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The remnant and the true shepherds

On the Readings for Sunday, July 18, 2021

(Image: us.fotolia.com)

Readings:
• Jer 23:1-6
• Psa 23:1-3, 3-4, 5, 6
• Eph 2:13-18
• Mk 6:30-34

Today’s Gospel is the sort of short reading that can easily be overlooked, because of its length and because it marks a swift transition between the sending of the twelve “out two by two” (Mk 6:7-13) and the dramatic account of the feeding of the five thousand (Mk 6:30-43). There is also the lengthy and moving story of the murder of John the Baptist (vs. 14-29), which provides a palpable sense of the dangers facing Jesus and his followers.

Yet these five verses (30-34) are filled with important information about the relationship between the apostles and Jesus, as well as between Jesus and the people, described here as “the vast crowd”. Notably, this is the only place in Mark’s Gospel in which the twelve are identified as “the apostles”. An apostle (apostolos in Greek) is one who is sent forth by someone with authority in order to be a representative or ambassador for that particular person. In the New Testament, it refers to a distinctive office instituted by Jesus.

The apostles were men chosen by Jesus, and those men were direct witnesses to the person and power of their Lord. And so it is fitting they are not identified as such witnesses until after they had, in fact, spent time witnessing by preaching repentance, casting out demons, and healing the sick.

The apostles, having been given authority by Jesus, gathered together with him to report “all they had done and taught.” They had a responsibility to answer directly to Christ. Likewise, as bishops they would continue to be accountable to Christ and to the Petrine office established upon Peter the Rock (Mt 16:16-20), a responsibility placed upon each and every bishop throughout the history of the Church.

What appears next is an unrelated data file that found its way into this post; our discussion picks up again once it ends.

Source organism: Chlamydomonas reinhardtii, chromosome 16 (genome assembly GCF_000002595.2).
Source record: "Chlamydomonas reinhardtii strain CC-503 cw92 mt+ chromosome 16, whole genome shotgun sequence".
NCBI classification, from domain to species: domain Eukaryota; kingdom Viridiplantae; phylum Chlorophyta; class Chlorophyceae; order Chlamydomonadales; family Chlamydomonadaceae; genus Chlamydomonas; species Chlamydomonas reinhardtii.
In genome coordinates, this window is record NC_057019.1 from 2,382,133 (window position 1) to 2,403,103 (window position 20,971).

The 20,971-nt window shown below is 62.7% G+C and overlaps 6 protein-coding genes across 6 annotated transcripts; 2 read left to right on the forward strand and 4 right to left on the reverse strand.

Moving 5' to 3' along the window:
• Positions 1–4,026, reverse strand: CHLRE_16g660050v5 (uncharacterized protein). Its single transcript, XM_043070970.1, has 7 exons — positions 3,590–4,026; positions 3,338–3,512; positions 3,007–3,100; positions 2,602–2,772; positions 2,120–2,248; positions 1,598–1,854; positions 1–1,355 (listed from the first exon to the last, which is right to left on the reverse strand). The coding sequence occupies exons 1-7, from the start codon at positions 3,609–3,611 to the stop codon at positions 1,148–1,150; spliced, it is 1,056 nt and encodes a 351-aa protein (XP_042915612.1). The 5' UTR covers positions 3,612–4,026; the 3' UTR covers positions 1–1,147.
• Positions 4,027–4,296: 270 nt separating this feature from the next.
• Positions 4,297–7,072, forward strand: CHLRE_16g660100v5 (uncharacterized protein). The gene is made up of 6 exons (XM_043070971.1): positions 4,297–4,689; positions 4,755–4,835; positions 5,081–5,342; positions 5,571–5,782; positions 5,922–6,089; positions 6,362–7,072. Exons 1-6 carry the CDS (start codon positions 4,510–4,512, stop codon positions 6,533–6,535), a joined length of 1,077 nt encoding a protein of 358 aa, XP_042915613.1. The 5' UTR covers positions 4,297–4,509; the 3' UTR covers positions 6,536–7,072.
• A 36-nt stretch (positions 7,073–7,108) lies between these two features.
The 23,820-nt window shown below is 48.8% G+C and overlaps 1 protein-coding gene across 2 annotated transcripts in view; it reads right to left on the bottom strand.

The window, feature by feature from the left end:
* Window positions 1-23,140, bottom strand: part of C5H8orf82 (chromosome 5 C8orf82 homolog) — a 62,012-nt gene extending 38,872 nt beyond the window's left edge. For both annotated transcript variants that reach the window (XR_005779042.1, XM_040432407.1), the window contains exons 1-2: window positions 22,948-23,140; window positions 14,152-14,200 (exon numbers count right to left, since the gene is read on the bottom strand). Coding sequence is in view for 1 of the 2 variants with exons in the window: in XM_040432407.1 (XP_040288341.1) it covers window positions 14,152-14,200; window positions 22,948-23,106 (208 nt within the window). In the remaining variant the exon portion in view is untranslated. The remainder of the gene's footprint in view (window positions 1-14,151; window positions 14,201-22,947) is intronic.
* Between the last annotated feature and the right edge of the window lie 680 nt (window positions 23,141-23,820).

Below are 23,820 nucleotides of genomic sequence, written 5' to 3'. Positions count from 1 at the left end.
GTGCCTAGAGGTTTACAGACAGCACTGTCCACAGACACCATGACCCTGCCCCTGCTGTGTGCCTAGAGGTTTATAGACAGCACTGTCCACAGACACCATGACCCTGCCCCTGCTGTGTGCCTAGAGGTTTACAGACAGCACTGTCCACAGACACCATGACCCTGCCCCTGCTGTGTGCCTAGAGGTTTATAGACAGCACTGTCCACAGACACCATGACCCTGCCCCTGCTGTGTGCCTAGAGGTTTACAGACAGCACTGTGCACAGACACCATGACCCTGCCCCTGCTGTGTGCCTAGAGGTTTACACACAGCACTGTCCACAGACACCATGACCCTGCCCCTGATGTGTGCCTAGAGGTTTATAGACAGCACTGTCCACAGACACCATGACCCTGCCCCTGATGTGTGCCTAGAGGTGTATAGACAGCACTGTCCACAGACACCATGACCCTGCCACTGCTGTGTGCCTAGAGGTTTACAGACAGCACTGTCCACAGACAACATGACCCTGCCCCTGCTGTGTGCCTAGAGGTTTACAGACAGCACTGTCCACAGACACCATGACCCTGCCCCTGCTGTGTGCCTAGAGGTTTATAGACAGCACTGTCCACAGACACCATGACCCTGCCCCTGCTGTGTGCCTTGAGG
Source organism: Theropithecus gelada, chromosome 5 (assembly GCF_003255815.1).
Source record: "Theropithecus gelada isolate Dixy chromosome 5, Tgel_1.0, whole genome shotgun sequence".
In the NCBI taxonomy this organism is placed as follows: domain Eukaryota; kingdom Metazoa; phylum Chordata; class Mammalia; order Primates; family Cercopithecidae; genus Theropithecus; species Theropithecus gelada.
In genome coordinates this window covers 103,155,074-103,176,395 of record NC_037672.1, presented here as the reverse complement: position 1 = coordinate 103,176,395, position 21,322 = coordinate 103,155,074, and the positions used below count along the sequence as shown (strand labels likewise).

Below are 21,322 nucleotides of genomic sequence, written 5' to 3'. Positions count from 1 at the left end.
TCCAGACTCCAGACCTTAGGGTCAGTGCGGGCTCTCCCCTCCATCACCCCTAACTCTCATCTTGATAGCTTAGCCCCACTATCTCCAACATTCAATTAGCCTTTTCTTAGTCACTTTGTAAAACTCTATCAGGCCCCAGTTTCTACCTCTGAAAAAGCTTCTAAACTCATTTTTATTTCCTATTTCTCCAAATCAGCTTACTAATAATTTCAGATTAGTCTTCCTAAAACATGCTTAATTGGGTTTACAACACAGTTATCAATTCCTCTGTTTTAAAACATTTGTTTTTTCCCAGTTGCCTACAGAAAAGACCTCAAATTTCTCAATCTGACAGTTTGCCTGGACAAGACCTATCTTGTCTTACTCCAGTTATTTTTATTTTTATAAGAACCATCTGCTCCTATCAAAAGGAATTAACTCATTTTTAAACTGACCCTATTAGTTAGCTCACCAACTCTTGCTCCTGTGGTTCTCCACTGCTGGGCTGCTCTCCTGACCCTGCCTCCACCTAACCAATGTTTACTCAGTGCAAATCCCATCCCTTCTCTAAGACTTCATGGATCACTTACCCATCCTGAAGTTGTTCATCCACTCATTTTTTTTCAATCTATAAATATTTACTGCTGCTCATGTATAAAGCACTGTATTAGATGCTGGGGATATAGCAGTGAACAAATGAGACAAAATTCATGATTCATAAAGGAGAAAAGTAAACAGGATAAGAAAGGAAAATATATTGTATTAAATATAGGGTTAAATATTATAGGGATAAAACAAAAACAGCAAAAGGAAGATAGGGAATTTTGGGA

This is directly connected to Jesus being the Good Shepherd, whose heart is moved with pity for the vast crowds that followed him. The relationship between sheep and shepherd is one mentioned often the Old Testament, sometimes referring to the relationship between the people and their leaders, and sometimes between the people and God. In Genesis, God is described as “the Shepherd” (Gen. 49:24); there are many references to the people of Israel as being sheep without a shepherd or master (1 Kng 22:17; 2 Chr 18:16). This theme is developed at length by many of the prophets, most notably Ezekiel and Jeremiah.

For example, Ezekiel 34 is a long condemnation of corrupt, sinful leaders—both religious and civil—who proved to be unworthy shepherds. Today’s reading from Jeremiah is a strong condemnation of those who failed to protect and care for the people: “Woe to the shepherds who mislead and scatter the flock of my pasture … You have not cared for them, but I will take care to punish your evil deeds.”

Jeremiah prophesied of a coming day when God would gather “a remnant” of his flock, appointing good and holy men “who will “shepherd them.” The twelve apostles were the beginning of that flock. Notice that after they had performed the difficult work of preaching and witnessing, Jesus said to them, “Come away by yourselves to a deserted place and rest a while.” This rest was not only physical rest, but spiritual restoration. While the desert and wilderness could be a place of testing and trial, it was also a place of solitude and revival when accompanied by God (cf. Ex 33:14; Heb 4:9-11).

Each of us—whether you are a bishop, priest, religious, or lay person—needs  rest from the cares of the world and time spent in quiet solitude with God. “The mind of man is incapable of perceiving the truth clearly,” wrote St. Basil the Great, “if it is distracted by innumerable worldly cares.”

In Christ, as the Apostle Paul teaches, lasting peace is realized and granted. As King David expressed so beautifully: “The Lord is my shepherd; there is nothing I shall want.” The good and divine shepherd, Jesus Christ, guides us, protects us, feeds us, and gives us peace.

(This “Opening the Word” column originally appeared in the July 22, 2012 edition of Our Sunday Visitor newspaper.)


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About Carl E. Olson 1161 Articles
Carl E. Olson is editor of Catholic World Report and Ignatius Insight. He is the author of Did Jesus Really Rise from the Dead?, Will Catholics Be "Left Behind"?, co-editor/contributor to Called To Be the Children of God, co-author of The Da Vinci Hoax (Ignatius), and author of the "Catholicism" and "Priest Prophet King" Study Guides for Bishop Robert Barron/Word on Fire. His new book Praying the Our Father in Lent (2021), is published by Catholic Truth Society. He is also a contributor to "Our Sunday Visitor" newspaper, "The Catholic Answer" magazine, "The Imaginative Conservative", "The Catholic Herald", "National Catholic Register", "Chronicles", and other publications.